Official reprint from UpToDate®
www.uptodate.com ©2017 UpToDate, Inc. and/or its affiliates. All Rights Reserved.

Introduction to hemoglobin mutations

Stanley L Schrier, MD
Section Editors
William C Mentzer, MD
Donald H Mahoney, Jr, MD
Deputy Editor
Jennifer S Tirnauer, MD


Over 1000 different mutations of the globin chains of the human hemoglobin molecule have been discovered [1,2]. They are classified according to the type of mutation (eg, insertion, deletion, base change), the affected globin subunit (eg, alpha chain, beta chain), and by the clinical and hematologic phenotype (table 1 and table 2). This topic review will present an introduction to the most common of these hemoglobin mutations.

The hemoglobins found in normal adults (ie, hemoglobins A [adult], A2, and F [fetal]) are discussed separately. (See "Structure and function of normal hemoglobins".)

Sickle hemoglobin (HbS) and the thalassemias are discussed in depth separately. (See "Diagnosis of sickle cell disorders" and "Clinical manifestations and diagnosis of the thalassemias".)

Laboratory and DNA-based methods for separation and detection of hemoglobin mutations are discussed separately. (See "Methods for hemoglobin analysis and hemoglobinopathy testing".)


It has been estimated that in excess of 300,000 children are born in the world each year with a severe inherited disorder of hemoglobin (eg, the thalassemic and sickle cell disorders), and that approximately 80 percent of these births occur in low- or middle-income countries [3]. Accordingly, these disorders are presenting an increasing global health burden. (See "Public health issues in the thalassemic syndromes".)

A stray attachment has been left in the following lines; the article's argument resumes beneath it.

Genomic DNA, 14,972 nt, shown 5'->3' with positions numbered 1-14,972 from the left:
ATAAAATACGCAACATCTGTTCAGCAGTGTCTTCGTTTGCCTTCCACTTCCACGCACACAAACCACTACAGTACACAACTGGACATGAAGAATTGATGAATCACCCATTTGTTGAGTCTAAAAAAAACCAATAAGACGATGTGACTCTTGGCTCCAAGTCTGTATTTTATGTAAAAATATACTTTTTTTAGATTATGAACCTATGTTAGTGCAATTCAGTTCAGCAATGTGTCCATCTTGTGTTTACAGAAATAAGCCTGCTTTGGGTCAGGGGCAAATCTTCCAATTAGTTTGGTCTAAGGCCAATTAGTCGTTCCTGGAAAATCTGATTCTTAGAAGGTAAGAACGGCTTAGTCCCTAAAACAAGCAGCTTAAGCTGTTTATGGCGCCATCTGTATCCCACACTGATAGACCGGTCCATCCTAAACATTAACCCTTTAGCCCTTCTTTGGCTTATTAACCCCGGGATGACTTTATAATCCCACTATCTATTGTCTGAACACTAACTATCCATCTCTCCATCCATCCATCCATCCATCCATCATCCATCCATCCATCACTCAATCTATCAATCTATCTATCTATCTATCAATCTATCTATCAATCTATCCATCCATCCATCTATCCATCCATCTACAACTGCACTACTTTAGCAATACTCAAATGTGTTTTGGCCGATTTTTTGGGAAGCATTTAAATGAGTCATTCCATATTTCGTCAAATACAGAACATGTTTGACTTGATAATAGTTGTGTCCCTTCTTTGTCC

To continue reading this article, you must log in with your personal, hospital, or group practice subscription. For more information on subscription options, click below on the option that best describes you:

Subscribers log in here

Literature review current through: Nov 2017. | This topic last updated: Apr 13, 2017.
The content on the UpToDate website is not intended nor recommended as a substitute for medical advice, diagnosis, or treatment. Always seek the advice of your own physician or other qualified health care professional regarding any medical questions or conditions. The use of this website is governed by the UpToDate Terms of Use ©2017 UpToDate, Inc.
  1. Hardison RC, Chui DH, Riemer C, et al. Databases of human hemoglobin variants and other resources at the globin gene server. Hemoglobin 2001; 25:183.
  2. Hardison RC, Chui DH, Giardine B, et al. HbVar: A relational database of human hemoglobin variants and thalassemia mutations at the globin gene server. Hum Mutat 2002; 19:225.
  3. Weatherall DJ. The inherited diseases of hemoglobin are an emerging global health burden. Blood 2010; 115:4331.
  4. Wilson JB, Chen SS, Webber BB, et al. The identification of five rare beta-chain abnormal hemoglobins by high performance liquid chromatographic procedures. Hemoglobin 1986; 10:49.
  5. Lubin BH, Witkowska HE, Kleman K. Laboratory diagnosis of hemoglobinopathies. Clin Biochem 1991; 24:363.
  6. Schnee J, Aulehla-Scholz C, Eigel A, Horst J. Hb D Los Angeles (D-Punjab) and Hb Presbyterian: analysis of the defect at the DNA level. Hum Genet 1990; 84:365.
  7. Codrington JF, Kutlar F, Harris HF, et al. Hb A2-Wrens or alpha 2 delta 2 98(FG5) Val----Met, an unstable delta chain variant identified by sequence analysis of amplified DNA. Biochim Biophys Acta 1989; 1009:87.
  8. Camaschella C, Saglio G. Recent advances in diagnosis of hemoglobinopathies. Crit Rev Oncol Hematol 1993; 14:89.
  9. Cash FE, Monplaisir N, Goossens M, Liebhaber SA. Locus assignment of two alpha-globin structural mutants from the Caribbean basin: alpha Fort de France (alpha 45 Arg) and alpha Spanish Town (alpha 27 Val). Blood 1989; 74:833.
  10. Bunn HF, McDonald MJ. Electrostatic interactions in the assembly of haemoglobin. Nature 1983; 306:498.